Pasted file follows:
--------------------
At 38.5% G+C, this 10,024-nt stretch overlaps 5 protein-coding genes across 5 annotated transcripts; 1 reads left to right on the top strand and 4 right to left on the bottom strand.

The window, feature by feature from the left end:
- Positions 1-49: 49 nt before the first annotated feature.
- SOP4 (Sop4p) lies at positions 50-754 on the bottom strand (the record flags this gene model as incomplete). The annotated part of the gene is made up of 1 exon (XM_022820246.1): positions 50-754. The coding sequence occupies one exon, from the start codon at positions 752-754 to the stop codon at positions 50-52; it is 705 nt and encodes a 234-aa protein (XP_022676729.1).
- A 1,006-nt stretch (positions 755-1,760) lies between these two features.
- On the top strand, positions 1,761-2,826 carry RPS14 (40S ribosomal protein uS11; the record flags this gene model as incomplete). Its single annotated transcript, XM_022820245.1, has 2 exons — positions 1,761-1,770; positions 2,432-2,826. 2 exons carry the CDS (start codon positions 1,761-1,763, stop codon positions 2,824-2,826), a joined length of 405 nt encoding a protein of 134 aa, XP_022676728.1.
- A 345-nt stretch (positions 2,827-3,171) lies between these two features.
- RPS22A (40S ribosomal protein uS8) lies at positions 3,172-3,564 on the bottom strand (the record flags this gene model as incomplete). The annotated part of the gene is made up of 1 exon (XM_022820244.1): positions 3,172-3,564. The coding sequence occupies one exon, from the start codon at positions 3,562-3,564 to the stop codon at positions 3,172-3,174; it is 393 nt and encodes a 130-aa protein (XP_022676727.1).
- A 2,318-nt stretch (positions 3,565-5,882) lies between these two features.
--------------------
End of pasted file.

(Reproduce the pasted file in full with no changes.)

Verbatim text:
At 38.5% G+C, this 10,024-nt stretch overlaps 5 protein-coding genes across 5 annotated transcripts; 1 reads left to right on the top strand and 4 right to left on the bottom strand.

The window, feature by feature from the left end:
- Positions 1-49: 49 nt before the first annotated feature.
- SOP4 (Sop4p) lies at positions 50-754 on the bottom strand (the record flags this gene model as incomplete). The annotated part of the gene is made up of 1 exon (XM_022820246.1): positions 50-754. The coding sequence occupies one exon, from the start codon at positions 752-754 to the stop codon at positions 50-52; it is 705 nt and encodes a 234-aa protein (XP_022676729.1).
- A 1,006-nt stretch (positions 755-1,760) lies between these two features.
- On the top strand, positions 1,761-2,826 carry RPS14 (40S ribosomal protein uS11; the record flags this gene model as incomplete). Its single annotated transcript, XM_022820245.1, has 2 exons — positions 1,761-1,770; positions 2,432-2,826. 2 exons carry the CDS (start codon positions 1,761-1,763, stop codon positions 2,824-2,826), a joined length of 405 nt encoding a protein of 134 aa, XP_022676728.1.
- A 345-nt stretch (positions 2,827-3,171) lies between these two features.
- RPS22A (40S ribosomal protein uS8) lies at positions 3,172-3,564 on the bottom strand (the record flags this gene model as incomplete). The annotated part of the gene is made up of 1 exon (XM_022820244.1): positions 3,172-3,564. The coding sequence occupies one exon, from the start codon at positions 3,562-3,564 to the stop codon at positions 3,172-3,174; it is 393 nt and encodes a 130-aa protein (XP_022676727.1).
- A 2,318-nt stretch (positions 3,565-5,882) lies between these two features.